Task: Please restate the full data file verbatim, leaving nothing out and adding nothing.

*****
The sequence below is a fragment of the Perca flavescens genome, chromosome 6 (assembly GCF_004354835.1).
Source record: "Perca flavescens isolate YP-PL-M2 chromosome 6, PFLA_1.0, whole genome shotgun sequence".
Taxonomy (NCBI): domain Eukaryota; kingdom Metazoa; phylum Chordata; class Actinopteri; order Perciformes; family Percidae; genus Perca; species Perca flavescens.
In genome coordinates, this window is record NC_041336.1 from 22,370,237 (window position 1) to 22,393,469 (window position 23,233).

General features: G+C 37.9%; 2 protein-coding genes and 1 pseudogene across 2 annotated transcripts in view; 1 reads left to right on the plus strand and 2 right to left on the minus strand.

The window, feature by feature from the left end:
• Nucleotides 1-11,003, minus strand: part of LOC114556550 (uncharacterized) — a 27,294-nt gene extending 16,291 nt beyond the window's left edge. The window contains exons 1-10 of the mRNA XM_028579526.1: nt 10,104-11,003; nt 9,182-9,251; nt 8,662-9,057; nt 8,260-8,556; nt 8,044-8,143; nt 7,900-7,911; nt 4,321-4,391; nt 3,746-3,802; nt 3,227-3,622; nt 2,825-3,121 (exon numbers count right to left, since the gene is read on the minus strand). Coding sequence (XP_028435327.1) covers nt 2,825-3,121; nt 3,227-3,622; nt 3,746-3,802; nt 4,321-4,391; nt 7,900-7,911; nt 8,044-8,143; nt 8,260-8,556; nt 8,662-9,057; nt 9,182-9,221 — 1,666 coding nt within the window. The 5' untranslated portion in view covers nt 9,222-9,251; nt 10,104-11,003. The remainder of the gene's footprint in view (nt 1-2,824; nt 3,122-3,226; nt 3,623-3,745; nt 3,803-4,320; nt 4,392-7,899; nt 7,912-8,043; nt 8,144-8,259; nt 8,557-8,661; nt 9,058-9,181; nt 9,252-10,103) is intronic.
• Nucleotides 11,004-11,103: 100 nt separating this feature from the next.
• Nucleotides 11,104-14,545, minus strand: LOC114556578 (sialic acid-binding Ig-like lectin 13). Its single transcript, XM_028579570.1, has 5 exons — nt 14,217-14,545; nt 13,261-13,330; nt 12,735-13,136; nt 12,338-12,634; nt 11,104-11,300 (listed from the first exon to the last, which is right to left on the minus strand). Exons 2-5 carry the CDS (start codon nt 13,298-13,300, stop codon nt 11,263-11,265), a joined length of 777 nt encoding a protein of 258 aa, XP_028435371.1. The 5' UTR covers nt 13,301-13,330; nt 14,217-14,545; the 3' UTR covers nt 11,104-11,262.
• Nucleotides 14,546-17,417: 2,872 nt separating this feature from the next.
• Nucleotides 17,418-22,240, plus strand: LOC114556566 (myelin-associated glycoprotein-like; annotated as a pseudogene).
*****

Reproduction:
The sequence below is a fragment of the Perca flavescens genome, chromosome 6 (assembly GCF_004354835.1).
Source record: "Perca flavescens isolate YP-PL-M2 chromosome 6, PFLA_1.0, whole genome shotgun sequence".
Taxonomy (NCBI): domain Eukaryota; kingdom Metazoa; phylum Chordata; class Actinopteri; order Perciformes; family Percidae; genus Perca; species Perca flavescens.
In genome coordinates, this window is record NC_041336.1 from 22,370,237 (window position 1) to 22,393,469 (window position 23,233).

General features: G+C 37.9%; 2 protein-coding genes and 1 pseudogene across 2 annotated transcripts in view; 1 reads left to right on the plus strand and 2 right to left on the minus strand.

The window, feature by feature from the left end:
• Nucleotides 1-11,003, minus strand: part of LOC114556550 (uncharacterized) — a 27,294-nt gene extending 16,291 nt beyond the window's left edge. The window contains exons 1-10 of the mRNA XM_028579526.1: nt 10,104-11,003; nt 9,182-9,251; nt 8,662-9,057; nt 8,260-8,556; nt 8,044-8,143; nt 7,900-7,911; nt 4,321-4,391; nt 3,746-3,802; nt 3,227-3,622; nt 2,825-3,121 (exon numbers count right to left, since the gene is read on the minus strand). Coding sequence (XP_028435327.1) covers nt 2,825-3,121; nt 3,227-3,622; nt 3,746-3,802; nt 4,321-4,391; nt 7,900-7,911; nt 8,044-8,143; nt 8,260-8,556; nt 8,662-9,057; nt 9,182-9,221 — 1,666 coding nt within the window. The 5' untranslated portion in view covers nt 9,222-9,251; nt 10,104-11,003. The remainder of the gene's footprint in view (nt 1-2,824; nt 3,122-3,226; nt 3,623-3,745; nt 3,803-4,320; nt 4,392-7,899; nt 7,912-8,043; nt 8,144-8,259; nt 8,557-8,661; nt 9,058-9,181; nt 9,252-10,103) is intronic.
• Nucleotides 11,004-11,103: 100 nt separating this feature from the next.
• Nucleotides 11,104-14,545, minus strand: LOC114556578 (sialic acid-binding Ig-like lectin 13). Its single transcript, XM_028579570.1, has 5 exons — nt 14,217-14,545; nt 13,261-13,330; nt 12,735-13,136; nt 12,338-12,634; nt 11,104-11,300 (listed from the first exon to the last, which is right to left on the minus strand). Exons 2-5 carry the CDS (start codon nt 13,298-13,300, stop codon nt 11,263-11,265), a joined length of 777 nt encoding a protein of 258 aa, XP_028435371.1. The 5' UTR covers nt 13,301-13,330; nt 14,217-14,545; the 3' UTR covers nt 11,104-11,262.
• Nucleotides 14,546-17,417: 2,872 nt separating this feature from the next.
• Nucleotides 17,418-22,240, plus strand: LOC114556566 (myelin-associated glycoprotein-like; annotated as a pseudogene).